The intellectuals are always there because they, above all others, understand that “ideas have consequences,” to appropriate the title of Richard Weaver’s seminal 1959 book.  Ideas are intellectuals’ path to power and influence, whether their motivations are idealistic or pecuniary – or both.  Youth always seem to be more idealistic, in general, than their world-weary elders, who know all the reasons why something can’t be done.  Young people also have the energy (and time) to devote long hours to nitty-gritty organizational tasks.  The chattering class thrives on talk, of course, if not always action.  And there’s nothing like the feeling that you’re being robbed to motivate you into action, and to seek redress in a new movement.

In the Lutheran Reformation, the clergy were both the intellectual class (running the monasteries, seminaries, and universities) and the chattering class – just think of the pulpit as their forum.  “Youth” were not a distinct constituency.  Life was short back then, compared to now, so there was no time for a prolonged adolescence – you went directly to adulthood from childhood in short order.  And among the economically motivated there was the emerging merchant class, chafing at medieval social and religious restrictions.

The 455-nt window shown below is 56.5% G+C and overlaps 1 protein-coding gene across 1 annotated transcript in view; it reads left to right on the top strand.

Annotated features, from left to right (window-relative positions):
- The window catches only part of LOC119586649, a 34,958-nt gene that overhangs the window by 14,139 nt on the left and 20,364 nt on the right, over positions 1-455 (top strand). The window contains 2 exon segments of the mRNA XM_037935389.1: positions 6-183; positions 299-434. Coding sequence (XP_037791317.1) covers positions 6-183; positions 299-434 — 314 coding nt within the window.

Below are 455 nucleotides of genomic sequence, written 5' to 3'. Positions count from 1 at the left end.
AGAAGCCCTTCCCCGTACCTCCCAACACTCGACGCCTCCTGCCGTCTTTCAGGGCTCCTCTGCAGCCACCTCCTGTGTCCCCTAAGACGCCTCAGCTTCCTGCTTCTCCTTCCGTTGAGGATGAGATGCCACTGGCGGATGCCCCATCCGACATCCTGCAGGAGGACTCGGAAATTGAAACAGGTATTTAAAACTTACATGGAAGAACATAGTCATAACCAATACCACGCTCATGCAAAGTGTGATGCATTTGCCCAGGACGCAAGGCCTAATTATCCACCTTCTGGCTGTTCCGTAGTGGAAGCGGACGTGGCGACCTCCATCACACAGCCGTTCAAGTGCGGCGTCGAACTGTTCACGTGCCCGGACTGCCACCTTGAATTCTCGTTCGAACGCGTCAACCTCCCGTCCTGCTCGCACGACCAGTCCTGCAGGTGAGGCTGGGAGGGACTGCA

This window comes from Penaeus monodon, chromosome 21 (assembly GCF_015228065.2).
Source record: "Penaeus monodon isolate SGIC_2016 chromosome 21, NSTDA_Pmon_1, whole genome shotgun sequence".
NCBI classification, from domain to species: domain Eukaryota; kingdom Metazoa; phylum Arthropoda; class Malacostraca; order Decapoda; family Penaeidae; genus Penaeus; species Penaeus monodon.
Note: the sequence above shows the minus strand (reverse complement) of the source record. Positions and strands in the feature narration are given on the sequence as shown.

The American Revolution was largely a product of the finest assemblage of practical intellectuals (as opposed to ivy-towered intellectuals) in the history of our civilization.  They were aided significantly by a fully emerged merchant class, with a particular role for the printers of the new continent.  The chatterers – think of the hundreds of pamphleteers – were not a separate group, but were drawn from the ranks of the practical intellectuals and merchant/businessmen.  Youth still had not emerged as a distinct class – that’s a modern phenomenon – but it certainly helped to be relatively young in order to have the energy to pursue revolution in this tough new land (think of Paul Revere and his arduous rides).

 

America’s Right Turn serialization:

To order American’s Right Turn from Amazon please click this link.
“Media Monopolies Declare War on Conservatives” (introduction to this serialization)
“What Conservatives Can Learn from the West’s First Media Revolution” (Chapter 1)
“What Conservatives Can Learn from America’s First Media Revolution” (Chapter 2)